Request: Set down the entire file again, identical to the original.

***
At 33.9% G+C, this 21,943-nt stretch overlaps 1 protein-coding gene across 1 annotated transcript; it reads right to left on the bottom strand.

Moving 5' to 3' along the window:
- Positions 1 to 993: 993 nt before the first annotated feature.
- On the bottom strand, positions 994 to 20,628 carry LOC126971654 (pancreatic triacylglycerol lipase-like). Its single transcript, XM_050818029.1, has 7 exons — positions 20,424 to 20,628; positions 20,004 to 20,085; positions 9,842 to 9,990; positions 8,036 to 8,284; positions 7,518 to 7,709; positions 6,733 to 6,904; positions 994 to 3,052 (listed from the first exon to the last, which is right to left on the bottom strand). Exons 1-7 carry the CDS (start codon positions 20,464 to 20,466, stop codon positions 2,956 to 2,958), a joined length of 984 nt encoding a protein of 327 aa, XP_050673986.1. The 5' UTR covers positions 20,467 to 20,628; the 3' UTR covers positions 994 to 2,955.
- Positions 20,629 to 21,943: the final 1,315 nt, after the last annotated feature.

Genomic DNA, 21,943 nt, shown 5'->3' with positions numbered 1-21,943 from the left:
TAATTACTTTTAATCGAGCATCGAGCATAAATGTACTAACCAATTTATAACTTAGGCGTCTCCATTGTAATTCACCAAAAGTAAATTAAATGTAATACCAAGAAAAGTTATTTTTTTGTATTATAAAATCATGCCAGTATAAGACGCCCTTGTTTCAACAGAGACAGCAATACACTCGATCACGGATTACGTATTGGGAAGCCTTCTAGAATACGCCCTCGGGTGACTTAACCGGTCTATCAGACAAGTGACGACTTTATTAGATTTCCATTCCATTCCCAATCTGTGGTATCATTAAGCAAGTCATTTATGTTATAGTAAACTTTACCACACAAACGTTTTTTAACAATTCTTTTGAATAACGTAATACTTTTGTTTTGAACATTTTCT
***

At 33.9% G+C, this 21,943-nt stretch overlaps 1 protein-coding gene across 1 annotated transcript; it reads right to left on the bottom strand.

Moving 5' to 3' along the window:
- Positions 1 to 993: 993 nt before the first annotated feature.
- On the bottom strand, positions 994 to 20,628 carry LOC126971654 (pancreatic triacylglycerol lipase-like). Its single transcript, XM_050818029.1, has 7 exons — positions 20,424 to 20,628; positions 20,004 to 20,085; positions 9,842 to 9,990; positions 8,036 to 8,284; positions 7,518 to 7,709; positions 6,733 to 6,904; positions 994 to 3,052 (listed from the first exon to the last, which is right to left on the bottom strand). Exons 1-7 carry the CDS (start codon positions 20,464 to 20,466, stop codon positions 2,956 to 2,958), a joined length of 984 nt encoding a protein of 327 aa, XP_050673986.1. The 5' UTR covers positions 20,467 to 20,628; the 3' UTR covers positions 994 to 2,955.
- Positions 20,629 to 21,943: the final 1,315 nt, after the last annotated feature.

Genomic DNA, 21,943 nt, shown 5'->3' with positions numbered 1-21,943 from the left:
TAATTACTTTTAATCGAGCATCGAGCATAAATGTACTAACCAATTTATAACTTAGGCGTCTCCATTGTAATTCACCAAAAGTAAATTAAATGTAATACCAAGAAAAGTTATTTTTTTGTATTATAAAATCATGCCAGTATAAGACGCCCTTGTTTCAACAGAGACAGCAATACACTCGATCACGGATTACGTATTGGGAAGCCTTCTAGAATACGCCCTCGGGTGACTTAACCGGTCTATCAGACAAGTGACGACTTTATTAGATTTCCATTCCATTCCCAATCTGTGGTATCATTAAGCAAGTCATTTATGTTATAGTAAACTTTACCACACAAACGTTTTTTAACAATTCTTTTGAATAACGTAATACTTTTGTTTTGAACATTTTCT